(RxWiki News) Wearing shoes that lack support and cushioning can worsen foot pain in people with gout, a type of arthritis marked by sudden attacks of severe pain in joints, especially in the feet.
A study published in the journal Arthritis Care & Research found that gout patients who wore poor footwear reported moderate to severe foot pain, impairment and disability, while those who wore proper footwear were less likely to experience report foot problems.
"Gout sufferers should consider wearing supportive, cushioned shoes."
The study’s researchers monitored the shoe choices of 50 people with acute gout. About 42% of the patients wore non-supportive footwear, including sandals, slippers, flip-flops, or moccasins, while 2% wore boots, which the researchers considered “average,” comfort-wise. The other 56% of patients wore proper, supportive footwear, including walking or athletic shoes and oxfords.
Poor footwear led to increased pain in gout patients because the shoes “lack cushioning, control and stability,” according to lead researcher Keith Rome, a professor of podiatry at AUT University in Auckland, New Zealand.
Rome noted that more than half of the study’s patients wore shoes that were more than a year old and showed excessive wear.
When asked about their choice of footwear, the patients said that comfort was the top factor (98%), followed by fit (90%), support (79%) and cost (60%).
“We suggest that proper footwear selection be discussed with gout patients to reduce foot pain and impairment,” Rome said in a press release.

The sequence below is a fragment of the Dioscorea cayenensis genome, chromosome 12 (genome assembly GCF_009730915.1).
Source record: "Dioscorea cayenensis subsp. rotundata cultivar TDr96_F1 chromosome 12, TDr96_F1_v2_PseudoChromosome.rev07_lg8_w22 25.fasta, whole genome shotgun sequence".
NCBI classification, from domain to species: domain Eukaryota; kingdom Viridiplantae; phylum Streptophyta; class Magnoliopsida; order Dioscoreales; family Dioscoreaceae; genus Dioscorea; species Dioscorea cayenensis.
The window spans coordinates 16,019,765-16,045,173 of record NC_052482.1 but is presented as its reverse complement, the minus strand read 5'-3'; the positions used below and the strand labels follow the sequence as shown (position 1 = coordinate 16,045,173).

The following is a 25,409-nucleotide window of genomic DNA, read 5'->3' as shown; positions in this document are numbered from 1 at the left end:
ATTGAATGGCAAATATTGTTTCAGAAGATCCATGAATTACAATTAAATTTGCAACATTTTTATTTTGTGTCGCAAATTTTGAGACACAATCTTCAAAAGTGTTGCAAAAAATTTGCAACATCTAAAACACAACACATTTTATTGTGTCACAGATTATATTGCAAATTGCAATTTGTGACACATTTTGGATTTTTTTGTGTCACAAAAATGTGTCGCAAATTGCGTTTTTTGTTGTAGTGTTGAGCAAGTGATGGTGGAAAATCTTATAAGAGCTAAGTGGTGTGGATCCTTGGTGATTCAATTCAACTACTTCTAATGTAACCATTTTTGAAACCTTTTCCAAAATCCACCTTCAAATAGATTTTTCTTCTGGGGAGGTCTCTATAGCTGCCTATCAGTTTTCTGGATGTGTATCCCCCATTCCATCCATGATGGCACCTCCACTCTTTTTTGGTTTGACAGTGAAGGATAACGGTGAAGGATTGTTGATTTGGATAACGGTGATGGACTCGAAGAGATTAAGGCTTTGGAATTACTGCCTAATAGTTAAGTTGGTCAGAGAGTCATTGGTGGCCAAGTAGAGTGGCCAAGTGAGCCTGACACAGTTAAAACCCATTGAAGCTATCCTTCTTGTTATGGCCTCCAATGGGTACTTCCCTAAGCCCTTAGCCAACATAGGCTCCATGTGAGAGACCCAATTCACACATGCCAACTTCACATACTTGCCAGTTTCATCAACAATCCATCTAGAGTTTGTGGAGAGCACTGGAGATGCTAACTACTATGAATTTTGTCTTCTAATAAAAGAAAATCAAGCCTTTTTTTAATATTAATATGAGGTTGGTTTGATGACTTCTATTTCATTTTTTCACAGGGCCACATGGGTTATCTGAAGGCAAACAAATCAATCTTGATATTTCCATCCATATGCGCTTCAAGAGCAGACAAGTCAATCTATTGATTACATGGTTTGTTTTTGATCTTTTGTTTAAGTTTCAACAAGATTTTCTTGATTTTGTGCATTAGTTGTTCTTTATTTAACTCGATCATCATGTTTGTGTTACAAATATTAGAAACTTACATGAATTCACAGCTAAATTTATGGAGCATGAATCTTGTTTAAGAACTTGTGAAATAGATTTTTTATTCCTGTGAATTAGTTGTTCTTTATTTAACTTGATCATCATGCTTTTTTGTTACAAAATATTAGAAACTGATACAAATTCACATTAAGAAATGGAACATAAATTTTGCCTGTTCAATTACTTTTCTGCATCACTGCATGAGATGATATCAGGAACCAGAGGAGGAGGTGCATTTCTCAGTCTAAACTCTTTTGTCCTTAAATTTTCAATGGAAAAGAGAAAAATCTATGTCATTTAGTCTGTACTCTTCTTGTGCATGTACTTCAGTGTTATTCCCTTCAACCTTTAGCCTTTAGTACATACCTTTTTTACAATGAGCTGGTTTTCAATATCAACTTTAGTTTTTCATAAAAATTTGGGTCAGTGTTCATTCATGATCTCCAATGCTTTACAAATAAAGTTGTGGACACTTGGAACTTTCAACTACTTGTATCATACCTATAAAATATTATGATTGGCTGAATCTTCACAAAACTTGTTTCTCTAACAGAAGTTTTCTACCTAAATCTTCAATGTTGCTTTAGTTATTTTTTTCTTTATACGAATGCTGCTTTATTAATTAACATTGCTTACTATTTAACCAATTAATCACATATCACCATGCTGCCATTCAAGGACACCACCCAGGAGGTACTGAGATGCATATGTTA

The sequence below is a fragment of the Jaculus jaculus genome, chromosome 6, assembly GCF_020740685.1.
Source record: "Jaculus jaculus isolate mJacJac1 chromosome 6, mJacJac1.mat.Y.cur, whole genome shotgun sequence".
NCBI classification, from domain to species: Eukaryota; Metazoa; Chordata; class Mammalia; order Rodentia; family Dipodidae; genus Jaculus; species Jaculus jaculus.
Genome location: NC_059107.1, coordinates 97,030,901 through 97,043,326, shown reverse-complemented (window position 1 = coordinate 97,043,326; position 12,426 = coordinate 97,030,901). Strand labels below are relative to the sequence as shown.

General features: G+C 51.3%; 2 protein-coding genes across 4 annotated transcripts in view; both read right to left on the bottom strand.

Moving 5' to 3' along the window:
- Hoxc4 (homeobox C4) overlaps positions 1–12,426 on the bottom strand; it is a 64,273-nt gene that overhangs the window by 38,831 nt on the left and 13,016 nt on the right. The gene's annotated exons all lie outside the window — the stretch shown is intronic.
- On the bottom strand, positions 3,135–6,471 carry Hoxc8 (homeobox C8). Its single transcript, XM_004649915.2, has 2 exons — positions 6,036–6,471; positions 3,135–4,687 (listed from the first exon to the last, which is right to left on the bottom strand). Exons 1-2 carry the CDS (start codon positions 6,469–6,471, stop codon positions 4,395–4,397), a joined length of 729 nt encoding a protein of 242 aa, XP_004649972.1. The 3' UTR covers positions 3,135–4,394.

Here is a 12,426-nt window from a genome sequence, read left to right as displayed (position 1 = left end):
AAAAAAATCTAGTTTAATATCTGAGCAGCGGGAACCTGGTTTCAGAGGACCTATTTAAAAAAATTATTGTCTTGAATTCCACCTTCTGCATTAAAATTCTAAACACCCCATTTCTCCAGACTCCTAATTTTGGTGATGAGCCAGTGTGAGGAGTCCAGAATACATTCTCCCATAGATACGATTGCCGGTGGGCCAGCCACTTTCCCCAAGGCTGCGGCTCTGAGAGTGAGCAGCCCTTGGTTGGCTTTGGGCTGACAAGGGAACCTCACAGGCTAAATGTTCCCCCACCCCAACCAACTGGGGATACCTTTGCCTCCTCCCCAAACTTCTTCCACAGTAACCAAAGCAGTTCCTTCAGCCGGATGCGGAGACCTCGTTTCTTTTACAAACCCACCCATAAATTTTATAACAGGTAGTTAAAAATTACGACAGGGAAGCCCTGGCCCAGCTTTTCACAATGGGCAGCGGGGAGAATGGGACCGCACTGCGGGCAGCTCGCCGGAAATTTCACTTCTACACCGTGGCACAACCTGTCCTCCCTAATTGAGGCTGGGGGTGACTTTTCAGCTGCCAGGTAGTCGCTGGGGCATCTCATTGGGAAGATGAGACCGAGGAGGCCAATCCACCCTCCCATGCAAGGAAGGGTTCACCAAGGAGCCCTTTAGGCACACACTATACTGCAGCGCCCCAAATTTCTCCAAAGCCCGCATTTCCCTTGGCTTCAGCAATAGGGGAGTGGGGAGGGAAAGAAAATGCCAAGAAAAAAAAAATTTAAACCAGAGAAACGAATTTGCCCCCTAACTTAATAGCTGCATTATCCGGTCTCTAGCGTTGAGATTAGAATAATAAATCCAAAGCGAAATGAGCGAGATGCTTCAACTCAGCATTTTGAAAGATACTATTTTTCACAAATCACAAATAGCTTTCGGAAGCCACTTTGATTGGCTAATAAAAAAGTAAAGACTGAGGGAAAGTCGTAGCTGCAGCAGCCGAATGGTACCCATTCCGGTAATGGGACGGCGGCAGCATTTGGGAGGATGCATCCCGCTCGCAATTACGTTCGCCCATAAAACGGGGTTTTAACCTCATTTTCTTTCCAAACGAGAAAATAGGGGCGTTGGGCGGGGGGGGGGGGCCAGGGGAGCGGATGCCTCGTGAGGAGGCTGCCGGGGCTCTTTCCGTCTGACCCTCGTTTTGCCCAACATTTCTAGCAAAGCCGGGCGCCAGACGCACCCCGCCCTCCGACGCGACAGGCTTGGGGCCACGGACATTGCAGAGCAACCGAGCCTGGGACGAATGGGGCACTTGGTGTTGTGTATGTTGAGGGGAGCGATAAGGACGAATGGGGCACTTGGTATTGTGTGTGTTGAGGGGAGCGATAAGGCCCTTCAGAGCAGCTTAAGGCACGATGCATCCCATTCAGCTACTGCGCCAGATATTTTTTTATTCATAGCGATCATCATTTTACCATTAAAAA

Patients with gout should look for shoes with a “rocker” bottom, which has a thick sole and rounded heel, says Dr. Jon Smedley, a podiatrist at Precision Podiatry in Round Rock, Texas. “[The shoes] will limit motion of the affected joints,” he says.
Smedley recommends that gout sufferers wear MBT shoes or Skechers “Shape-ups.”
You can also opt for custom-made orthotics. “A rocker bottom can be applied to most any shoe,” says Smedley.
About 6 million Americans suffer from gout. The condition occurs when you have higher-than-normal levels of uric acid – a chemical created by breakdown of substances in the body – in your blood. People who drink excessively or who have a chronic condition, such as diabetes, or untreated high blood pressure (hypertension) are more likely to develop gout.
There are two types of gout: acute gout, typically affecting one joint in the body, or chronic gout, which involves repeated attacks in more than one joint.